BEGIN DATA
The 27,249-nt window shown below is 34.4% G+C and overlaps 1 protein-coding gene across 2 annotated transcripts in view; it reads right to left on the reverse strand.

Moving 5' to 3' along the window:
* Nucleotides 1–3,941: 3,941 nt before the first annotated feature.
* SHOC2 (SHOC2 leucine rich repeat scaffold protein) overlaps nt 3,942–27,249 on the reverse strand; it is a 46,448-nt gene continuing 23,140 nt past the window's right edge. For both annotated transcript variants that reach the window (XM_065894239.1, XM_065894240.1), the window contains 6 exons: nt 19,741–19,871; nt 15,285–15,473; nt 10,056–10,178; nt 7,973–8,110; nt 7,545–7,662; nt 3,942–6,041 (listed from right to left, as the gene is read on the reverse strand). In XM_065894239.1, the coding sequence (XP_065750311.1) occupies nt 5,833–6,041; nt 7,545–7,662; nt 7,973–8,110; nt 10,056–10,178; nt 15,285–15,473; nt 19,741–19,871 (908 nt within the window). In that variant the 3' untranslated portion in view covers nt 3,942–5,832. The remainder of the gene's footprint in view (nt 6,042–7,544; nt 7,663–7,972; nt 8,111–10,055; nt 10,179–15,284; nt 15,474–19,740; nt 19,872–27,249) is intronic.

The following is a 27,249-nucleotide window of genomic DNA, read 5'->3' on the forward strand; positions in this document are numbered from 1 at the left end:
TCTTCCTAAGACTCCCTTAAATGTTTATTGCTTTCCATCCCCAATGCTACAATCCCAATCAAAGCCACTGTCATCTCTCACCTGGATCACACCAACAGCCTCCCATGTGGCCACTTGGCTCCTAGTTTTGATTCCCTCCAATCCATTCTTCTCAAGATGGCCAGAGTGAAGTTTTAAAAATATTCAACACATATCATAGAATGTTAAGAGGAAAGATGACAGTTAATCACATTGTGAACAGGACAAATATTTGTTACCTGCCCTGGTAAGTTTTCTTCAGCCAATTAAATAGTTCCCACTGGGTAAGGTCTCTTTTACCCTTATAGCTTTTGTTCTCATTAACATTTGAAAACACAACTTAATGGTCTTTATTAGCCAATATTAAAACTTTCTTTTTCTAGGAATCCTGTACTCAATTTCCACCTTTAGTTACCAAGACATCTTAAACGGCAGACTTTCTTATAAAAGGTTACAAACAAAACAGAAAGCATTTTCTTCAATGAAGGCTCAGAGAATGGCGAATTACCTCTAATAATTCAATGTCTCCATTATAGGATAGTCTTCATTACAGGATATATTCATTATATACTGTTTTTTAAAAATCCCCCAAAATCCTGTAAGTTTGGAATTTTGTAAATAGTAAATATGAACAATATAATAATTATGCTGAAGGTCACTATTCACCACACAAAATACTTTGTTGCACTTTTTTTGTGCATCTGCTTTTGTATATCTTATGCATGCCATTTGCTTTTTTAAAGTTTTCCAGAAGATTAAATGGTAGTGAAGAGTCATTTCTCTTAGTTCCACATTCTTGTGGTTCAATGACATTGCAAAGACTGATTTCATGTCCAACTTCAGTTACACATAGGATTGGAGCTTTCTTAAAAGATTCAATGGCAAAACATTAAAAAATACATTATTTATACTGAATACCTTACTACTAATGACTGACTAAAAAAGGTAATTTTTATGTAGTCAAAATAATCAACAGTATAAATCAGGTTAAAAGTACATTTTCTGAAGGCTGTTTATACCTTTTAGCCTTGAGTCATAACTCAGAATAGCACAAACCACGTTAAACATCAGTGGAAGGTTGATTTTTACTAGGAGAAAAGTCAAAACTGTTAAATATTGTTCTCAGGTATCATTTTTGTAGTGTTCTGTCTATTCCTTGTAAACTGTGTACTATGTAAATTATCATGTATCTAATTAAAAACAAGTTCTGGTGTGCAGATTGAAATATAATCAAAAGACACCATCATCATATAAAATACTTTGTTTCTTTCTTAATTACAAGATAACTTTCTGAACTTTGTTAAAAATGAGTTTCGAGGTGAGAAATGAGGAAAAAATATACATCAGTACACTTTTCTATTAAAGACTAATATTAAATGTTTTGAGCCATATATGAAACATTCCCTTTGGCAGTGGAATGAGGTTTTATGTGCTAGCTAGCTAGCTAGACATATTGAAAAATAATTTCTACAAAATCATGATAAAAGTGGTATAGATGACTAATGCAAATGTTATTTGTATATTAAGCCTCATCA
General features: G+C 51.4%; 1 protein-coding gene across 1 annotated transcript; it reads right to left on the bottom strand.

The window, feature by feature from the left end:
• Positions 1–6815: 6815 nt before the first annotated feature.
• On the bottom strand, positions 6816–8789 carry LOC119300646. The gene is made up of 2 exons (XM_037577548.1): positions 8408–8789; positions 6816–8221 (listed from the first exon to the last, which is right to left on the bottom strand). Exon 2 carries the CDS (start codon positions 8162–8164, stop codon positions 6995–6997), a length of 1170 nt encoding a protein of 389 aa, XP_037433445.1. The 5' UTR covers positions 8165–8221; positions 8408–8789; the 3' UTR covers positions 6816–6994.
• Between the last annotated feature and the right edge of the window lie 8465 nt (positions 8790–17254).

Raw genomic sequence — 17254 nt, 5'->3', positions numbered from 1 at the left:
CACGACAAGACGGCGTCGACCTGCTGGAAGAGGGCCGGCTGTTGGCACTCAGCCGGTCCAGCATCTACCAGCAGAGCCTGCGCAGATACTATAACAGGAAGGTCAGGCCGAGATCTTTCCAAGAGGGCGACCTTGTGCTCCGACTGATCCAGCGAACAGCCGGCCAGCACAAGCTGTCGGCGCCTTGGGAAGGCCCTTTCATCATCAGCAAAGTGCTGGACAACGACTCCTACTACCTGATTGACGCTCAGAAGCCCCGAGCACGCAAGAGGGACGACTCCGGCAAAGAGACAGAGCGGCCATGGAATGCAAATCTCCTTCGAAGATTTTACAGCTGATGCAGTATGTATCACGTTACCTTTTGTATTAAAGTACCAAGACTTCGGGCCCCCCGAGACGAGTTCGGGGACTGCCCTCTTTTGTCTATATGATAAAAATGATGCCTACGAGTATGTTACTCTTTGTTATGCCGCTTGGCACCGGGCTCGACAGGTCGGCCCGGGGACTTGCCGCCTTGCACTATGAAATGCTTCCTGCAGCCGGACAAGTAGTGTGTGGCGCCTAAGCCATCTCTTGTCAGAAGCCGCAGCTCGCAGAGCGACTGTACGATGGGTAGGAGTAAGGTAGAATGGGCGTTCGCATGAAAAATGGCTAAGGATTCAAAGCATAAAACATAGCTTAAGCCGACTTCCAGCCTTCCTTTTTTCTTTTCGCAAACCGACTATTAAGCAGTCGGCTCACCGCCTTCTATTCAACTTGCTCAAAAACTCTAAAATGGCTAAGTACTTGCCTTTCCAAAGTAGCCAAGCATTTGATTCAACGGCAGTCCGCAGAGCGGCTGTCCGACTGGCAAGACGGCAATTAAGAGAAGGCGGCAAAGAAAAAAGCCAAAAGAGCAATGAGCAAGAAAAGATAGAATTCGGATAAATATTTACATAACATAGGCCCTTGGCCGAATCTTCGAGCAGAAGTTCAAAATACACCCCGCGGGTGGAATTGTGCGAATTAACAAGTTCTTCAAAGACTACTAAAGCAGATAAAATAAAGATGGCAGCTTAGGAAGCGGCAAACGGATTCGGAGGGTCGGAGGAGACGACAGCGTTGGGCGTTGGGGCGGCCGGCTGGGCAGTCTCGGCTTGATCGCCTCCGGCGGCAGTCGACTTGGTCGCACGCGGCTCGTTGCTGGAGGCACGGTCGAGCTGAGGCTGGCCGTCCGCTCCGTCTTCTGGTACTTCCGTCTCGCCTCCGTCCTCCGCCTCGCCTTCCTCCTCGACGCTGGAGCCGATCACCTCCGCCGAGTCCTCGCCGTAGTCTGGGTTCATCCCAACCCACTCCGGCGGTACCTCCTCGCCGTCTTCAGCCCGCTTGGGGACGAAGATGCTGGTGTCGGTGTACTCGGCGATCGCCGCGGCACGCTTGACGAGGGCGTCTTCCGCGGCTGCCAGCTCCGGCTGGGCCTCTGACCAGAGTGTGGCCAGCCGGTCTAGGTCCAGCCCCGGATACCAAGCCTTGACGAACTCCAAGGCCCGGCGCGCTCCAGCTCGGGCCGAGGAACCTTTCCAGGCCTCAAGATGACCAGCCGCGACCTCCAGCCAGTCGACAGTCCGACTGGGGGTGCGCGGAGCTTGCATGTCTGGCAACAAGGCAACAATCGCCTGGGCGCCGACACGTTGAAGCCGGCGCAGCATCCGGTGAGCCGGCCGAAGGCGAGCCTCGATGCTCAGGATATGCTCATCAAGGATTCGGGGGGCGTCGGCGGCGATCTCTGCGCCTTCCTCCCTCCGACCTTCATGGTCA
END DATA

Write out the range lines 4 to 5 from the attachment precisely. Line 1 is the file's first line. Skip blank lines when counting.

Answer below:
* SHOC2 (SHOC2 leucine rich repeat scaffold protein) overlaps nt 3,942–27,249 on the reverse strand; it is a 46,448-nt gene continuing 23,140 nt past the window's right edge. For both annotated transcript variants that reach the window (XM_065894239.1, XM_065894240.1), the window contains 6 exons: nt 19,741–19,871; nt 15,285–15,473; nt 10,056–10,178; nt 7,973–8,110; nt 7,545–7,662; nt 3,942–6,041 (listed from right to left, as the gene is read on the reverse strand). In XM_065894239.1, the coding sequence (XP_065750311.1) occupies nt 5,833–6,041; nt 7,545–7,662; nt 7,973–8,110; nt 10,056–10,178; nt 15,285–15,473; nt 19,741–19,871 (908 nt within the window). In that variant the 3' untranslated portion in view covers nt 3,942–5,832. The remainder of the gene's footprint in view (nt 6,042–7,544; nt 7,663–7,972; nt 8,111–10,055; nt 10,179–15,284; nt 15,474–19,740; nt 19,872–27,249) is intronic.

The following is a 27,249-nucleotide window of genomic DNA, read 5'->3' on the forward strand; positions in this document are numbered from 1 at the left end: